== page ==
Academic Minute Podcast

Bhupal Shrestha, University at Albany – Tracking Western Wildfire Smoke

On University at Albany Week: Western wildfire smoke isn’t just a concern for the Western U.S.

Bhupal Shrestha, senior research scientist, examines how the East Coast also feels the effects.

Bhupal Shrestha, PhD, is a senior research support specialist at the New York State Mesonet at the University at Albany. He completed his MS and PhD in physics with research in atmospheric science at the University at Albany’s Atmospheric Sciences Research Center. Upon graduation in 2019, he began to work at the New York State Mesonet as a postdoctoral associate conducting research and developing products using the Mesonet’s Profiler Network for operational meteorology. His current research interests are in the areas of boundary layer meteorology, air quality, local wind systems and extreme weather events.

Tracking Western Wildfire Smoke

Multiple studies have found that hotter, drier conditions due to climate change have led to increased wildfire activity in the western United States and southern Canada over the last several decades.

However, new data shows that more frequent and intense western wildfires not only impact the air quality and visibility in surrounding areas, but also as far as the East Coast.

In July 2021, our research team at the University at Albany used real-time, observational data from the New York State Mesonet, an advanced statewide network of weather stations, to monitor transported wildfire smoke and its impact on air pollution across New York.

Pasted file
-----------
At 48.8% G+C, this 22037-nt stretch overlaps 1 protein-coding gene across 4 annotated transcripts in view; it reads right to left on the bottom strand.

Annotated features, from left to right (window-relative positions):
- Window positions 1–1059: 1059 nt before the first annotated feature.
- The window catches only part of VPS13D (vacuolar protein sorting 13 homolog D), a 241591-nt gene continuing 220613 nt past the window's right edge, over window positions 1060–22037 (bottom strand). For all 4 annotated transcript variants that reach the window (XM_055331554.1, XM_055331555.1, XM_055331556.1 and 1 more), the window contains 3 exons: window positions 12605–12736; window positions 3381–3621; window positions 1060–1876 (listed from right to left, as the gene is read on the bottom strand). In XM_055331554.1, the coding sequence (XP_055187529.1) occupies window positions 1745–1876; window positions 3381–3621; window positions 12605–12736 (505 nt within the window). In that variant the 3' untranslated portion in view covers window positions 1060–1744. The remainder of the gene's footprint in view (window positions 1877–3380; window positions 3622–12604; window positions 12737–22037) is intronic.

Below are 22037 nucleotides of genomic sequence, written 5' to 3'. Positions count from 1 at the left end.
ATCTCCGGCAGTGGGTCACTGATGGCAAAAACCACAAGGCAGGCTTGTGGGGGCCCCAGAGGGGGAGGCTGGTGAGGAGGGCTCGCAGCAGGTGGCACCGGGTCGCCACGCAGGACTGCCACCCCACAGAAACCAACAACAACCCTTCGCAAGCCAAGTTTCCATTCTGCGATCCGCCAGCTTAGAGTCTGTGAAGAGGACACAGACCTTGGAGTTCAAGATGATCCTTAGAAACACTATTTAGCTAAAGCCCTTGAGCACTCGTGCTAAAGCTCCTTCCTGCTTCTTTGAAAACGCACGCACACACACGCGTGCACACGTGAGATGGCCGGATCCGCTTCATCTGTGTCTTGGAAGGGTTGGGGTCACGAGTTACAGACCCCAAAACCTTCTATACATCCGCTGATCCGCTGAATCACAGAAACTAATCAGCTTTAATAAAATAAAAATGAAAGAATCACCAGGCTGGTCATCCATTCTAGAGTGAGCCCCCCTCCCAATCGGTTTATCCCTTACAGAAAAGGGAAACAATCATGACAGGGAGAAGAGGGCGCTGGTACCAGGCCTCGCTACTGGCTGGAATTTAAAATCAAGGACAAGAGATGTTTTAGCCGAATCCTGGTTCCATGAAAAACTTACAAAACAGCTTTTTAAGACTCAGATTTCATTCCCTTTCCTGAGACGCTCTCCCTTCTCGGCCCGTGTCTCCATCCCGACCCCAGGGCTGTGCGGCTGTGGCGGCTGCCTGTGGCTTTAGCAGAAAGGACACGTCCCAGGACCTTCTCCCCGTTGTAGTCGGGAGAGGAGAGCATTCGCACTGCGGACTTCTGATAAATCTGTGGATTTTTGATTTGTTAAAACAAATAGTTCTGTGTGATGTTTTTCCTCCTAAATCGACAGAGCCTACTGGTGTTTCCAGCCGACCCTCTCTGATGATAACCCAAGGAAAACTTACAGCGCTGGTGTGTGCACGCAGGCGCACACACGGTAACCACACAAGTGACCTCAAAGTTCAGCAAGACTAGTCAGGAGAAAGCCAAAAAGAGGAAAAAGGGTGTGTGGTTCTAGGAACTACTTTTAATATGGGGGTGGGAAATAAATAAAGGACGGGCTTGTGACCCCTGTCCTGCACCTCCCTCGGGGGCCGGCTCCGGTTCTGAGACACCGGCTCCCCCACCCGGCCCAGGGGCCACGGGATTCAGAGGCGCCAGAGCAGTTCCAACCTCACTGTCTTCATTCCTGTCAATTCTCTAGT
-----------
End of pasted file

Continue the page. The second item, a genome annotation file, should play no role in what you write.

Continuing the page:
To detect wildfire smoke, we relied on data from the Mesonet’s 17 profiler sites. Each site is equipped with a scanning Doppler LiDAR and a microwave radiometer that scan the atmospheric boundary layer and report back in real-time. The data is collected, quality-controlled and archived every 10 minutes.

Two significant observations of elevated air pollutants less than 2.5 micrometers (PM2.5) were recorded across the profiler network between July 18-20 and July 25-27, timed around the peak of the summer’s western fire season. The increased emissions started about 36 hours earlier in Upstate regions than in Downstate regions, providing convincing evidence that the aerosols were transported from western wildfires and moving across New York, not from local sources.

To be sure, we also used satellite imagery and a back-trajectory model to confirm and track the transport paths of the emissions arriving in NYS.

PM2.5 emissions have declined across New York and nationally over the last few decades due to new environmental mandates and regulations. But, as shown in our research, increased western wildfire activity threatens to reverse nationwide efforts to reduce air pollution.

Read More:
[Advancing Earth and Space Science] – Observations and Impacts of Long-Range Transported Wildfire Smoke on Air Quality Across New York State During July 2021
[Newsday] – West Coast wildfire smoke expected to reach New York more often, study predicts
[European Geosciences Union] – Evaluation of the New York State Mesonet Profiler Network data


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